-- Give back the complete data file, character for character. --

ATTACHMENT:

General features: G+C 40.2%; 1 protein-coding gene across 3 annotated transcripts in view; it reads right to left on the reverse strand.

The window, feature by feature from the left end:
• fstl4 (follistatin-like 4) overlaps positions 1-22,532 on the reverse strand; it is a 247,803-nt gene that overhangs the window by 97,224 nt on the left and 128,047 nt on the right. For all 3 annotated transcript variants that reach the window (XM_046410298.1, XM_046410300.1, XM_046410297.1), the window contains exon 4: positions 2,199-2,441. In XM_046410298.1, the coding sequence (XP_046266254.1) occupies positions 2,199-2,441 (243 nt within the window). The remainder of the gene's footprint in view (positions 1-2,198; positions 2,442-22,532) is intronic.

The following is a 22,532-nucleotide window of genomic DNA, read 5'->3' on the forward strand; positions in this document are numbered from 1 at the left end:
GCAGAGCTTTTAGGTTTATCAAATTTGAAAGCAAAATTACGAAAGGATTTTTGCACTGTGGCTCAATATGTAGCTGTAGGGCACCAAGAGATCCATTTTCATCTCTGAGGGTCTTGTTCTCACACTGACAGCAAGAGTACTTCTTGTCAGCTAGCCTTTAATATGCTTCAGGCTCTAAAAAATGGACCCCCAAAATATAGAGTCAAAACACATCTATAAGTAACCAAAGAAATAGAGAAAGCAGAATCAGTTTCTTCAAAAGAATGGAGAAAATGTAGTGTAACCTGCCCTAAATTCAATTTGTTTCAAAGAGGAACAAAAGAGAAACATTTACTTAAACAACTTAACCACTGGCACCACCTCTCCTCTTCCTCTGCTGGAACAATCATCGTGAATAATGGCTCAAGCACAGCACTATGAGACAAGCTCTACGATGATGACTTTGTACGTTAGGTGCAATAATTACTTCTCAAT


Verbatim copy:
General features: G+C 40.2%; 1 protein-coding gene across 3 annotated transcripts in view; it reads right to left on the reverse strand.

The window, feature by feature from the left end:
• fstl4 (follistatin-like 4) overlaps positions 1-22,532 on the reverse strand; it is a 247,803-nt gene that overhangs the window by 97,224 nt on the left and 128,047 nt on the right. For all 3 annotated transcript variants that reach the window (XM_046410298.1, XM_046410300.1, XM_046410297.1), the window contains exon 4: positions 2,199-2,441. In XM_046410298.1, the coding sequence (XP_046266254.1) occupies positions 2,199-2,441 (243 nt within the window). The remainder of the gene's footprint in view (positions 1-2,198; positions 2,442-22,532) is intronic.

The following is a 22,532-nucleotide window of genomic DNA, read 5'->3' on the forward strand; positions in this document are numbered from 1 at the left end:
GCAGAGCTTTTAGGTTTATCAAATTTGAAAGCAAAATTACGAAAGGATTTTTGCACTGTGGCTCAATATGTAGCTGTAGGGCACCAAGAGATCCATTTTCATCTCTGAGGGTCTTGTTCTCACACTGACAGCAAGAGTACTTCTTGTCAGCTAGCCTTTAATATGCTTCAGGCTCTAAAAAATGGACCCCCAAAATATAGAGTCAAAACACATCTATAAGTAACCAAAGAAATAGAGAAAGCAGAATCAGTTTCTTCAAAAGAATGGAGAAAATGTAGTGTAACCTGCCCTAAATTCAATTTGTTTCAAAGAGGAACAAAAGAGAAACATTTACTTAAACAACTTAACCACTGGCACCACCTCTCCTCTTCCTCTGCTGGAACAATCATCGTGAATAATGGCTCAAGCACAGCACTATGAGACAAGCTCTACGATGATGACTTTGTACGTTAGGTGCAATAATTACTTCTCAAT